What he doesn’t have is trust from the other side to go with a winning political issue (taxing mining). But the Democrats, in a rerun of 2011, have hidden the ball for too long on their plan while Roberson has been transparent.

State Senate Majority Leader Mo Denis disagreed when I asked him about that after the town hall, saying, “Last session, they (I think he means "we") waited until the last two weeks of the session.”


It will be almost two years to the day when the Democrats unveil their plan this week from when their counterparts presented theirs in 2011. It is late in the session, maybe, again, too late.

So who makes the deal? Speaker Marilyn Kirkpatrick, as one observer smartly put it, is the kind of person “who thinks policy should drive politics when it’s the other way around.”

Indeed, Kirkpatrick has been consumed with her soon-to-be-introduced admissions tax, leaving behind the early-session talk of a grand bargain with the Republicans and sweeping tax reform along with it. The only question left is the one we are usually left with: Can the Democrats get enough Republican votes to pass a tax increase over Gov. Brian Sandoval’s inevitable veto?

I get the sense that under the right circumstances, Roberson makes that deal, perhaps with the Democrats giving only a little on construction defect legislation. The minority leader and the governor are not especially close, and I sense Roberson is more concerned with expanding the GOP’s appeal than following the titular head of the party.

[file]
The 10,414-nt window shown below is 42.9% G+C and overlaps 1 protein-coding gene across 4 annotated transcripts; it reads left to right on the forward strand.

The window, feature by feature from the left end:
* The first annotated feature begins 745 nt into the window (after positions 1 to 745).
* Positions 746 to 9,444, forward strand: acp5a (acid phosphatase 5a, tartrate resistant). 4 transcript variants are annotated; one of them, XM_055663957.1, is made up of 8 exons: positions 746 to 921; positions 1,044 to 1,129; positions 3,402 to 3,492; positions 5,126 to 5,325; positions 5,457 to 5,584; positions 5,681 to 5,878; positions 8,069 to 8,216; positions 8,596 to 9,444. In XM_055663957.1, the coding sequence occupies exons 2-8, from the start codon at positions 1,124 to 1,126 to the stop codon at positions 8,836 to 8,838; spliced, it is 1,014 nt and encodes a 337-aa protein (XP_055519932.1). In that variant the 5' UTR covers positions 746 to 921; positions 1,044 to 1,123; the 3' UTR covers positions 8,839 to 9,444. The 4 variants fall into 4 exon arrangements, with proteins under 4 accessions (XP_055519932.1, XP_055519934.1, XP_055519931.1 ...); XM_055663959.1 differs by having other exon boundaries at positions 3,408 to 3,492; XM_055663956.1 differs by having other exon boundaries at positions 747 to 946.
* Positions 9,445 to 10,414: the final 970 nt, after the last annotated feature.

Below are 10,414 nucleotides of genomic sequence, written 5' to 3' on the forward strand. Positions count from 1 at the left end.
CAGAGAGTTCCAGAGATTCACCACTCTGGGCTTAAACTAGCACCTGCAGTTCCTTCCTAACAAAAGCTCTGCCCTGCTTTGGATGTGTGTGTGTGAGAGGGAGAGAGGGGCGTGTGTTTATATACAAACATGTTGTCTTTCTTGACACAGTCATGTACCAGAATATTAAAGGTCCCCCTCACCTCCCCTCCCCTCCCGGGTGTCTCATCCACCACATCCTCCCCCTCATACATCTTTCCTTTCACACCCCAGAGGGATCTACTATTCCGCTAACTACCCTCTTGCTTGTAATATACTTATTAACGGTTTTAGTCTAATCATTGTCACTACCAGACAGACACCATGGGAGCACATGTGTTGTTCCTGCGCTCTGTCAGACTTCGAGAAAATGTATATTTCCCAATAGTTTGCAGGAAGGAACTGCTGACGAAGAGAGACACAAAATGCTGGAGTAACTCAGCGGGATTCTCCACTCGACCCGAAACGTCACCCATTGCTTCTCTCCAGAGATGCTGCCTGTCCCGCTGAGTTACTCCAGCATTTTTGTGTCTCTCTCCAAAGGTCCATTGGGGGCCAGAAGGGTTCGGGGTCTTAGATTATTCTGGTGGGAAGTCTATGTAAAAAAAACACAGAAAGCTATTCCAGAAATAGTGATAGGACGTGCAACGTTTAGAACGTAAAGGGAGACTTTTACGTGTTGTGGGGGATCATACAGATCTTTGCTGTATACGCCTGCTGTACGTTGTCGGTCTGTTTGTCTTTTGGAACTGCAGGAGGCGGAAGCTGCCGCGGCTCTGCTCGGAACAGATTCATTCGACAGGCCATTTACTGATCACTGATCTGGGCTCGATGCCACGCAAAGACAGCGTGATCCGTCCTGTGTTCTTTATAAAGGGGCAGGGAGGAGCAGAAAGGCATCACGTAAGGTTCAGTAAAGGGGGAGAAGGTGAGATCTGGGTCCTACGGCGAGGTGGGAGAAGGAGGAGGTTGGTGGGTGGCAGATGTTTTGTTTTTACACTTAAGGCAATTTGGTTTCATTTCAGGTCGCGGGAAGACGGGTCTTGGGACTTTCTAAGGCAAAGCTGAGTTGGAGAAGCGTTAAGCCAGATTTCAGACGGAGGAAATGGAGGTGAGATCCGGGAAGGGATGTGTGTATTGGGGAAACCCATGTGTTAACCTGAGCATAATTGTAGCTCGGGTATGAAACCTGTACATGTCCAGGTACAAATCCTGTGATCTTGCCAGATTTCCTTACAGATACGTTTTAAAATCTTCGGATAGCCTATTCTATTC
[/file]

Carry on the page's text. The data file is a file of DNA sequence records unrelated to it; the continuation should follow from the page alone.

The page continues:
Roberson’s style is much different from Raggio’s. Sir Bill never revealed his hole card until the endgame. But Roberson and Raggio share the same foresight, which is to hew to your principles but always be willing to see the other side’s point of view.

Roberson, not unlike Raggio, thinks in three dimensions, which is three times the dimensions the knee-jerk, no-tax crowd thinks in. And like Raggio, Roberson is only too willing to fill a vacuum if the Democrats won’t do so, offering to do more for teachers in one fell swoop (his mining tax) than the Democrats have done or will do.

Don't misunderstand: Mike Roberson is not Bill Raggio. One is a rookie, the other a legend. But so far, he's the one playing chess up there, folks.

Murillo told me the teachers want to see a commitment to fund class-size reduction to the tune of $130 million for the biennium. With the Economic Forum’s tweaks and some gimmickry, lawmakers can probably squeeze that into the budget, maybe in a way that Sandoval could accept.

But Roberson is thinking bigger. He happens to agree with many education advocates that setting a policy to end social promotion at the third grade while not properly funding the early grades and ELL programs is not just an unfunded mandate but a guarantee that many kids will be held back. Excuse me for allowing common-sense policy to interfere for a moment. Mea culpa.

It comes down to this: Unless the Democrats learn to play his game, they may find some core constituencies wondering what they worked so hard for in 2012 to maintain majorities. I still wonder if the teachers are willing to do what it takes – to push the margins tax, to (if necessary) make a deal to doom the margins tax, to primary Democrats, to support Republicans.

If they are, and if there is not a deal, there will be consequences.